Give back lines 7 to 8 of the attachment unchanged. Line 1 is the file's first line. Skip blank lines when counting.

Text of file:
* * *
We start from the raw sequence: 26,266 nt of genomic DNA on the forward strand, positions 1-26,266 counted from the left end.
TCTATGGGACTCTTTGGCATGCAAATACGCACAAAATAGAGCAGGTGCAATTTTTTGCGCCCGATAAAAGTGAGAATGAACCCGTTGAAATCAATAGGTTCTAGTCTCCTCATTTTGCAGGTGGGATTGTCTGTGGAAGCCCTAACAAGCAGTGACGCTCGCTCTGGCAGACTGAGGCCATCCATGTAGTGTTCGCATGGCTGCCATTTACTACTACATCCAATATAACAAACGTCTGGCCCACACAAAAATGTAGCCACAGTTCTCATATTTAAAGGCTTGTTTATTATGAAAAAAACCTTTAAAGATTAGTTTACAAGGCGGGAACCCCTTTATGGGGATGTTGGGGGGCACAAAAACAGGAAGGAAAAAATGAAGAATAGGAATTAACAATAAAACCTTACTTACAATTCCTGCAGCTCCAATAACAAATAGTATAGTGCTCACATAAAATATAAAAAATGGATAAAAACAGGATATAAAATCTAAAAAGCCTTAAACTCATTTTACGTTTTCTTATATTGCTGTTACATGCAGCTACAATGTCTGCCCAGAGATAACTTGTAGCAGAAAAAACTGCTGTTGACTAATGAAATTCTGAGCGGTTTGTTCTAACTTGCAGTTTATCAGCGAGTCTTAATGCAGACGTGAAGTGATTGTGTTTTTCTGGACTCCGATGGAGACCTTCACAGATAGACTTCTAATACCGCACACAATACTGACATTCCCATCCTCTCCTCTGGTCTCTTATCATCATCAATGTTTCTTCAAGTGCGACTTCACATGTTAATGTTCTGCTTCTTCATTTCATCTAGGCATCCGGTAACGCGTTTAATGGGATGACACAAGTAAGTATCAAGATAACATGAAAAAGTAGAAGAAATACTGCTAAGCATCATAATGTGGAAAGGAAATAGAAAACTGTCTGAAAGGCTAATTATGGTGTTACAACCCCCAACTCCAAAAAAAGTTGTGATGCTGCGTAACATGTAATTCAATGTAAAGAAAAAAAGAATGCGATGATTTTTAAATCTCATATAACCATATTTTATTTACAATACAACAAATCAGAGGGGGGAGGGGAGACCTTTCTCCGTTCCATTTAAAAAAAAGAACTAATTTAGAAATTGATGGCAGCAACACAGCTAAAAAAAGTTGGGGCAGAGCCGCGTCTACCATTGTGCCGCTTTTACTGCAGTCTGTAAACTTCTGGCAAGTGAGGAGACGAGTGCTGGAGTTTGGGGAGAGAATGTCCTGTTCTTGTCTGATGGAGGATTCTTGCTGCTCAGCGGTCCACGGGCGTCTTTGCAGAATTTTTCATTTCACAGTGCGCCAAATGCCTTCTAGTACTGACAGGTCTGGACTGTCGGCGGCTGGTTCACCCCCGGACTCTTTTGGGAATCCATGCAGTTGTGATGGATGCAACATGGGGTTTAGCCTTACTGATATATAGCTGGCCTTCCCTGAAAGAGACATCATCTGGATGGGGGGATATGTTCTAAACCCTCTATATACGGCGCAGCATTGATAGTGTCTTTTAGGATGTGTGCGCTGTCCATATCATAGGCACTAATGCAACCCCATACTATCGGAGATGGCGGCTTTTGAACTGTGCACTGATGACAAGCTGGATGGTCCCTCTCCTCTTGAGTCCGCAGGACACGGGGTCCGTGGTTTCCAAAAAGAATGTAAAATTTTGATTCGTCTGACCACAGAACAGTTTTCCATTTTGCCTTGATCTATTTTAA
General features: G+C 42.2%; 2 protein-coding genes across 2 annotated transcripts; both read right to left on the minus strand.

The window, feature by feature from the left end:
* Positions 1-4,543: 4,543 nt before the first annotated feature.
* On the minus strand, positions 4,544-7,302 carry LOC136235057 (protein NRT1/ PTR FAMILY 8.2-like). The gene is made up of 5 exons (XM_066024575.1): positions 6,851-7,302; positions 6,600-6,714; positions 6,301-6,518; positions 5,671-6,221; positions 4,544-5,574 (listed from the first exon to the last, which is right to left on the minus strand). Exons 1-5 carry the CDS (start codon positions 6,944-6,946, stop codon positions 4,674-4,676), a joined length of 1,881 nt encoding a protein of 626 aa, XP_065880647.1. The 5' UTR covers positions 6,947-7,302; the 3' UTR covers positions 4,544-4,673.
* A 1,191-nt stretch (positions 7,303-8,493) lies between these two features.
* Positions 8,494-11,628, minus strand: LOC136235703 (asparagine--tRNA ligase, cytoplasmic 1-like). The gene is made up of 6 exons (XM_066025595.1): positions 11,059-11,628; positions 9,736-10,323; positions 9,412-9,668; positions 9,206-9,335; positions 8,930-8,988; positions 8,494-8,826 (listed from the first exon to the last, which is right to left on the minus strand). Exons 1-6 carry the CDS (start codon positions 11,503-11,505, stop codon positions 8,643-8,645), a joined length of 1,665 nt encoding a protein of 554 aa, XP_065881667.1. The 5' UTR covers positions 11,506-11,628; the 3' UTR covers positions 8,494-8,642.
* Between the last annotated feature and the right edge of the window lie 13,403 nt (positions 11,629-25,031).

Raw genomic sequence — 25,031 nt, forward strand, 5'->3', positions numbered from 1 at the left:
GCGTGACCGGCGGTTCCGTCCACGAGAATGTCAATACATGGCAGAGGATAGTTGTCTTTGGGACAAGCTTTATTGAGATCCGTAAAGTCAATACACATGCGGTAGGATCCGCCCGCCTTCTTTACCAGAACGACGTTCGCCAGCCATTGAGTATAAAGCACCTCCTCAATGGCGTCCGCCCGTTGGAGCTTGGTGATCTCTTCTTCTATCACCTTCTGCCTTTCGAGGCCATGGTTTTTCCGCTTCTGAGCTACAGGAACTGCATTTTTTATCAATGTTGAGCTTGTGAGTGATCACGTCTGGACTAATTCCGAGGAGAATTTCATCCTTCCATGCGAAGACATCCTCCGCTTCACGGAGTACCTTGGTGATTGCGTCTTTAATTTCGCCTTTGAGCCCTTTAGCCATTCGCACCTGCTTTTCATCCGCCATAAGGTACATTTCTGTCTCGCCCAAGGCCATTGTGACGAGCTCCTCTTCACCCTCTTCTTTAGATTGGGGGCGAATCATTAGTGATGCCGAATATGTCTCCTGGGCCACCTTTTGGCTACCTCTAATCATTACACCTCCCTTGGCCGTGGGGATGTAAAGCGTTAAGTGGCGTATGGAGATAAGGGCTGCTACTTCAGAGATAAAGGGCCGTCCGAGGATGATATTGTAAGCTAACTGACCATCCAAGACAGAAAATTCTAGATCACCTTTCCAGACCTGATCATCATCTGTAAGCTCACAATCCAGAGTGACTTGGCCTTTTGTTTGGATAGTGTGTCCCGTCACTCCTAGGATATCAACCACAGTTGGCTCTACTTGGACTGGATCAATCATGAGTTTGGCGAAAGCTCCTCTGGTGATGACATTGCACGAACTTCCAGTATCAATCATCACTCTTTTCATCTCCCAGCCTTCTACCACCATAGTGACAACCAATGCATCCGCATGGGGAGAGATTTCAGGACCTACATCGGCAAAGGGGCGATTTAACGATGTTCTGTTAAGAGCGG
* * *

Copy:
* A 1,191-nt stretch (positions 7,303-8,493) lies between these two features.
* Positions 8,494-11,628, minus strand: LOC136235703 (asparagine--tRNA ligase, cytoplasmic 1-like). The gene is made up of 6 exons (XM_066025595.1): positions 11,059-11,628; positions 9,736-10,323; positions 9,412-9,668; positions 9,206-9,335; positions 8,930-8,988; positions 8,494-8,826 (listed from the first exon to the last, which is right to left on the minus strand). Exons 1-6 carry the CDS (start codon positions 11,503-11,505, stop codon positions 8,643-8,645), a joined length of 1,665 nt encoding a protein of 554 aa, XP_065881667.1. The 5' UTR covers positions 11,506-11,628; the 3' UTR covers positions 8,494-8,642.